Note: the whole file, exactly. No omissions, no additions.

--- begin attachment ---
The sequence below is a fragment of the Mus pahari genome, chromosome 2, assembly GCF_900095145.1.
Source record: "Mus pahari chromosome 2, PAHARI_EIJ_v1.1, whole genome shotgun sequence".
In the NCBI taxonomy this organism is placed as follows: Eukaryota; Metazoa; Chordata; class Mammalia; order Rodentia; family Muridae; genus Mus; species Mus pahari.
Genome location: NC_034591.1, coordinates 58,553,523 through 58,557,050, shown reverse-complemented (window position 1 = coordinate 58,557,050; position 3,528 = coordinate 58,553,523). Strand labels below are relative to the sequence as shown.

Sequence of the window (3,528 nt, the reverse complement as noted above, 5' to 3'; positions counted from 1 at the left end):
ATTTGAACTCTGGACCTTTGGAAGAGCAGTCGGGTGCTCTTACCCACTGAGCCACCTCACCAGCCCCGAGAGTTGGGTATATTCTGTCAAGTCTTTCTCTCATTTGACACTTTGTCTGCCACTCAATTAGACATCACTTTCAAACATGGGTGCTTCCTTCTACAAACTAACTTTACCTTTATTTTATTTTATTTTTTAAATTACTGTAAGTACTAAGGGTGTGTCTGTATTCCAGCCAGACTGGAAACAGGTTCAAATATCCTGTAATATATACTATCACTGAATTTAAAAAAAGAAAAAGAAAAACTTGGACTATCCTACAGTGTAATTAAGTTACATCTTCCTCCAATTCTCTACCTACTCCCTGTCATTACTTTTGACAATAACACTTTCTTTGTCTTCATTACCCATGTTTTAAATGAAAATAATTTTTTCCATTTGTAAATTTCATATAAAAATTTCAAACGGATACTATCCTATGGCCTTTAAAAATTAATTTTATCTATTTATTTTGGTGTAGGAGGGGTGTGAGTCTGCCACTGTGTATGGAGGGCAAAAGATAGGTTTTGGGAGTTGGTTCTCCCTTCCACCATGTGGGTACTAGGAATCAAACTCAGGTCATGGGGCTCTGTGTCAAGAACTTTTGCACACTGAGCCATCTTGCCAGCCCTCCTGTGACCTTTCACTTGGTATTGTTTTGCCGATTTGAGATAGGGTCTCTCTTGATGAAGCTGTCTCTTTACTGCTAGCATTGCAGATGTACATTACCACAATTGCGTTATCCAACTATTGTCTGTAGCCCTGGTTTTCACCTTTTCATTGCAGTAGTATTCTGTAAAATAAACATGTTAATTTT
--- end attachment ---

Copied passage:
The sequence below is a fragment of the Mus pahari genome, chromosome 2, assembly GCF_900095145.1.
Source record: "Mus pahari chromosome 2, PAHARI_EIJ_v1.1, whole genome shotgun sequence".
In the NCBI taxonomy this organism is placed as follows: Eukaryota; Metazoa; Chordata; class Mammalia; order Rodentia; family Muridae; genus Mus; species Mus pahari.
Genome location: NC_034591.1, coordinates 58,553,523 through 58,557,050, shown reverse-complemented (window position 1 = coordinate 58,557,050; position 3,528 = coordinate 58,553,523). Strand labels below are relative to the sequence as shown.

Sequence of the window (3,528 nt, the reverse complement as noted above, 5' to 3'; positions counted from 1 at the left end):
ATTTGAACTCTGGACCTTTGGAAGAGCAGTCGGGTGCTCTTACCCACTGAGCCACCTCACCAGCCCCGAGAGTTGGGTATATTCTGTCAAGTCTTTCTCTCATTTGACACTTTGTCTGCCACTCAATTAGACATCACTTTCAAACATGGGTGCTTCCTTCTACAAACTAACTTTACCTTTATTTTATTTTATTTTTTAAATTACTGTAAGTACTAAGGGTGTGTCTGTATTCCAGCCAGACTGGAAACAGGTTCAAATATCCTGTAATATATACTATCACTGAATTTAAAAAAAGAAAAAGAAAAACTTGGACTATCCTACAGTGTAATTAAGTTACATCTTCCTCCAATTCTCTACCTACTCCCTGTCATTACTTTTGACAATAACACTTTCTTTGTCTTCATTACCCATGTTTTAAATGAAAATAATTTTTTCCATTTGTAAATTTCATATAAAAATTTCAAACGGATACTATCCTATGGCCTTTAAAAATTAATTTTATCTATTTATTTTGGTGTAGGAGGGGTGTGAGTCTGCCACTGTGTATGGAGGGCAAAAGATAGGTTTTGGGAGTTGGTTCTCCCTTCCACCATGTGGGTACTAGGAATCAAACTCAGGTCATGGGGCTCTGTGTCAAGAACTTTTGCACACTGAGCCATCTTGCCAGCCCTCCTGTGACCTTTCACTTGGTATTGTTTTGCCGATTTGAGATAGGGTCTCTCTTGATGAAGCTGTCTCTTTACTGCTAGCATTGCAGATGTACATTACCACAATTGCGTTATCCAACTATTGTCTGTAGCCCTGGTTTTCACCTTTTCATTGCAGTAGTATTCTGTAAAATAAACATGTTAATTTT